Renal colic is a syndrome characterized by severe pain usually caused by the moving of a kidney stone from the kidney into the urethra. The channel in question is too narrow to evacuate a stone that consequently gets stuck. The ureter may also be compressed by another body, a tumor, an inflammation or by scarring. The pain caused is extremely violent and is one of the worst known in medicine.
An extremely severe pain is felt suddenly, originating at the lumbar and moving towards the genitals. One side is affected and the pain often radiates to the flank, genitals and inner thigh. The patient will sweat profusely, but there is no associated fever. The patient will become pale, anxious and agitated and no position manages to relieve the pain. Urine usually remains normal in appearance, but can sometimes contain blood.
The diagnosis is made through tests including an ultrasound, which reveals the presence of an obstruction in the urethra and possible obstruction of the kidney due to a dilated renal pelvis cavity.
The doctor usually completes the ultrasound with:
- X-rays that can eliminate other potential sources of pain (pyelonephritis, appendicitis, intestinal obstruction, inflammation of the colon ...), or sometimes help visualize the stone (some are not visible, depending on their constitution)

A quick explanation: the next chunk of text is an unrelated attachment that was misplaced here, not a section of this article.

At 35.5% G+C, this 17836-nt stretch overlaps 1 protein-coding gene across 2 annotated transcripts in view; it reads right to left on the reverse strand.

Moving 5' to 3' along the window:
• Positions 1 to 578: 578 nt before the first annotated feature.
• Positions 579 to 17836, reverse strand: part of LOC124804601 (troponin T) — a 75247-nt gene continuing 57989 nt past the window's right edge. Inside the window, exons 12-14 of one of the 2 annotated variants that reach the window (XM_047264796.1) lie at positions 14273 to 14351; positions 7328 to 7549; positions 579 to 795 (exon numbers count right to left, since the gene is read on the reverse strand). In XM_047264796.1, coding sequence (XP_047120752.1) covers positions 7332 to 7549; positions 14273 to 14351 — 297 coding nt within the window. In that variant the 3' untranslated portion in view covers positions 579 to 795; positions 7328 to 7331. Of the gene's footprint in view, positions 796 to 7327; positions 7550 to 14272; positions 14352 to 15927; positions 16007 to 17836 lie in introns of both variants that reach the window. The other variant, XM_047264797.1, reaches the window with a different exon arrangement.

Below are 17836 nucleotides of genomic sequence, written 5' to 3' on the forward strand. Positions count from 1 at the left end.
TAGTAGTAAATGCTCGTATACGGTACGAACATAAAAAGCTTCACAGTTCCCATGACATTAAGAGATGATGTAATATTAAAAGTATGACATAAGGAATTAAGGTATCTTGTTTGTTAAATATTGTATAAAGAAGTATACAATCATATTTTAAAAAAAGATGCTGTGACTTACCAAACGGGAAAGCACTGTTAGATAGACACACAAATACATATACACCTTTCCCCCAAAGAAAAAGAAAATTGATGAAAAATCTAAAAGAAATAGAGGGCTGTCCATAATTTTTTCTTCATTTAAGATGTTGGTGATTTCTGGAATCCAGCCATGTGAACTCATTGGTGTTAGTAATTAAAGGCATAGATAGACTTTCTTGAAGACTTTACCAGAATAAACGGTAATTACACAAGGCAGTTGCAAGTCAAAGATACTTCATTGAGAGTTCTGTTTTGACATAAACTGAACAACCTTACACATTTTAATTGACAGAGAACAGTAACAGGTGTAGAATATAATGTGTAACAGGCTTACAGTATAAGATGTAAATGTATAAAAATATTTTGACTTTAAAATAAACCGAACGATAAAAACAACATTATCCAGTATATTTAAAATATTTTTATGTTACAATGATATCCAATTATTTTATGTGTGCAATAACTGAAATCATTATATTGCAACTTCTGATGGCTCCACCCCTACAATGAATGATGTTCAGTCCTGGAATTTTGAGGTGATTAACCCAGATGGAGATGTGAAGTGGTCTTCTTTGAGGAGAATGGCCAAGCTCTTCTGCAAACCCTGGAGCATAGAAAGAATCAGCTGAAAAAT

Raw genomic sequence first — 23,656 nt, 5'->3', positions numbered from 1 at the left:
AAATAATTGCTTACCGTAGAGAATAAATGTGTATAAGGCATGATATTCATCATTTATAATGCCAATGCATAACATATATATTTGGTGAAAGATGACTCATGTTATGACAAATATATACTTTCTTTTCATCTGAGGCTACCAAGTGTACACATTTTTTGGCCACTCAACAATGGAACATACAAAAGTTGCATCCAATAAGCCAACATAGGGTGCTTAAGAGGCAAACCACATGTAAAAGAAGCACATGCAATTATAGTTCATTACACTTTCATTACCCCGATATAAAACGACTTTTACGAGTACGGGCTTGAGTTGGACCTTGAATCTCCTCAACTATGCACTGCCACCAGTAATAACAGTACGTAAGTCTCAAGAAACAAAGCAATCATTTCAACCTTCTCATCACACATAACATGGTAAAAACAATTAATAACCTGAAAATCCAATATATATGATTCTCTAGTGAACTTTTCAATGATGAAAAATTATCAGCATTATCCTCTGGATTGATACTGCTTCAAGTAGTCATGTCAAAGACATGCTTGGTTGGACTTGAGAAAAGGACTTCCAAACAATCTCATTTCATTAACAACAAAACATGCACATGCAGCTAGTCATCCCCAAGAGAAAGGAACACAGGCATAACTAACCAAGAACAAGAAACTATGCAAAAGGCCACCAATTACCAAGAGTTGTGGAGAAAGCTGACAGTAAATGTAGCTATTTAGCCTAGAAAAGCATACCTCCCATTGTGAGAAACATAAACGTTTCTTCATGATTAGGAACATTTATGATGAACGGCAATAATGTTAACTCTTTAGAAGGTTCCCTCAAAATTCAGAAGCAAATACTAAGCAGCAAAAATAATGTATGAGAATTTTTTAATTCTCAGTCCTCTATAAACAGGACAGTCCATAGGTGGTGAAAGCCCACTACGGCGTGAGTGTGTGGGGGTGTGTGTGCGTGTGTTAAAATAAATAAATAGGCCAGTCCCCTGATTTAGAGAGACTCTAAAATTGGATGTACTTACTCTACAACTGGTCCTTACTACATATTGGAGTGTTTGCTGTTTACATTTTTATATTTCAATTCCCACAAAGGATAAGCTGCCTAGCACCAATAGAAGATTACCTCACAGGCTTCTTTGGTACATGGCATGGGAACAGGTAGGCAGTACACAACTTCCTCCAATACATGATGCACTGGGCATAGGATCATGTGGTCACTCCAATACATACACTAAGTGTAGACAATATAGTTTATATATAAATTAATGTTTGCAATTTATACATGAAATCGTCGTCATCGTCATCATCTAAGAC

- a CT scan,
- intravenous urography,
- urinary examinations, urine dipstick or urine culture (looking for a bacterium that could cause a urinary tract infection).
The initial goal is to relieve pain: this is generally achieved with the intravenous use of anti-inflammatory drugs (Ibuprofene), anti-spasmodic (phloroglucinol), and sometimes morphine. The stone can sometimes evacuate itself spontaneously by natural means. However, it can also persist and its removal is necessary. A professional can destroy it with lithotripsy, a technique that breaks the stone via a shock. Unfortunately, this technique cannot be applied to all stones. Another solution is to pass a catheter into the ureter to disintegrate the stone (ureteroscopy). A last option, surgery, is used for certain types of stones.
It is possible to prevent recurrence of renal colic by consuming plenty of water to maintain a diuresis (entire urine content replaced over 24 hours). Some foods rich in purines (sausages, meats) may induce stone formation: reduce their intake, but if this is insufficient, taking allopurinol helps prevent the formation of some calculi.
Original article published by
. Translated by Jeff